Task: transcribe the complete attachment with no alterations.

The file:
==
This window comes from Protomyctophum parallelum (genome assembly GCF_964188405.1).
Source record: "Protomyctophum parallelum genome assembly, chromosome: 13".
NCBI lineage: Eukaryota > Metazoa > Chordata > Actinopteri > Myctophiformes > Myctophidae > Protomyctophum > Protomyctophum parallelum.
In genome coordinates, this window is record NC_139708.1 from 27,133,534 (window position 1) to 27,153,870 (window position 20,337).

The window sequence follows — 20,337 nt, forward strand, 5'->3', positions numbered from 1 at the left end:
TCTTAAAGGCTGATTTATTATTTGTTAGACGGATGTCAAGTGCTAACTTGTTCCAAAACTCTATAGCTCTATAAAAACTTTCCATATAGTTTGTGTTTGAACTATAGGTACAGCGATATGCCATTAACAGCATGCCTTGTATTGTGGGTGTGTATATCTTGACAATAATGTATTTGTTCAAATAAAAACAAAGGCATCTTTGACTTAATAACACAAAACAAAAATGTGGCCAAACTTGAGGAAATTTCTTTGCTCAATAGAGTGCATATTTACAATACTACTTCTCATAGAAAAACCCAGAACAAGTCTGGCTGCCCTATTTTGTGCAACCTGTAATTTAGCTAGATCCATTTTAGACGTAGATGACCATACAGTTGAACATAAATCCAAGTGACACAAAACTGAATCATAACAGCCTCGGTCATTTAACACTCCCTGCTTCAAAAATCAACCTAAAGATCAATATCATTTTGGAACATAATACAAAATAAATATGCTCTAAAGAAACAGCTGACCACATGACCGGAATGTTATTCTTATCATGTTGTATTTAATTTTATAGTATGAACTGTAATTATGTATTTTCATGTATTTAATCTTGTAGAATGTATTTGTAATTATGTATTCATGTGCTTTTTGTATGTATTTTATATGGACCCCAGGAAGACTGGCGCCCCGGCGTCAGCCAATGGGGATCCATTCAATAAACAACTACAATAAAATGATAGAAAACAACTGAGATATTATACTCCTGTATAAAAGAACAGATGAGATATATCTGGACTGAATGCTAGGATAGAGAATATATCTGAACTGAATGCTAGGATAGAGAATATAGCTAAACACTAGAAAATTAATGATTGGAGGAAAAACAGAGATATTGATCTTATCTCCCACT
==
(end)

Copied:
This window comes from Protomyctophum parallelum (genome assembly GCF_964188405.1).
Source record: "Protomyctophum parallelum genome assembly, chromosome: 13".
NCBI lineage: Eukaryota > Metazoa > Chordata > Actinopteri > Myctophiformes > Myctophidae > Protomyctophum > Protomyctophum parallelum.
In genome coordinates, this window is record NC_139708.1 from 27,133,534 (window position 1) to 27,153,870 (window position 20,337).

The window sequence follows — 20,337 nt, forward strand, 5'->3', positions numbered from 1 at the left end:
TCTTAAAGGCTGATTTATTATTTGTTAGACGGATGTCAAGTGCTAACTTGTTCCAAAACTCTATAGCTCTATAAAAACTTTCCATATAGTTTGTGTTTGAACTATAGGTACAGCGATATGCCATTAACAGCATGCCTTGTATTGTGGGTGTGTATATCTTGACAATAATGTATTTGTTCAAATAAAAACAAAGGCATCTTTGACTTAATAACACAAAACAAAAATGTGGCCAAACTTGAGGAAATTTCTTTGCTCAATAGAGTGCATATTTACAATACTACTTCTCATAGAAAAACCCAGAACAAGTCTGGCTGCCCTATTTTGTGCAACCTGTAATTTAGCTAGATCCATTTTAGACGTAGATGACCATACAGTTGAACATAAATCCAAGTGACACAAAACTGAATCATAACAGCCTCGGTCATTTAACACTCCCTGCTTCAAAAATCAACCTAAAGATCAATATCATTTTGGAACATAATACAAAATAAATATGCTCTAAAGAAACAGCTGACCACATGACCGGAATGTTATTCTTATCATGTTGTATTTAATTTTATAGTATGAACTGTAATTATGTATTTTCATGTATTTAATCTTGTAGAATGTATTTGTAATTATGTATTCATGTGCTTTTTGTATGTATTTTATATGGACCCCAGGAAGACTGGCGCCCCGGCGTCAGCCAATGGGGATCCATTCAATAAACAACTACAATAAAATGATAGAAAACAACTGAGATATTATACTCCTGTATAAAAGAACAGATGAGATATATCTGGACTGAATGCTAGGATAGAGAATATATCTGAACTGAATGCTAGGATAGAGAATATAGCTAAACACTAGAAAATTAATGATTGGAGGAAAAACAGAGATATTGATCTTATCTCCCACT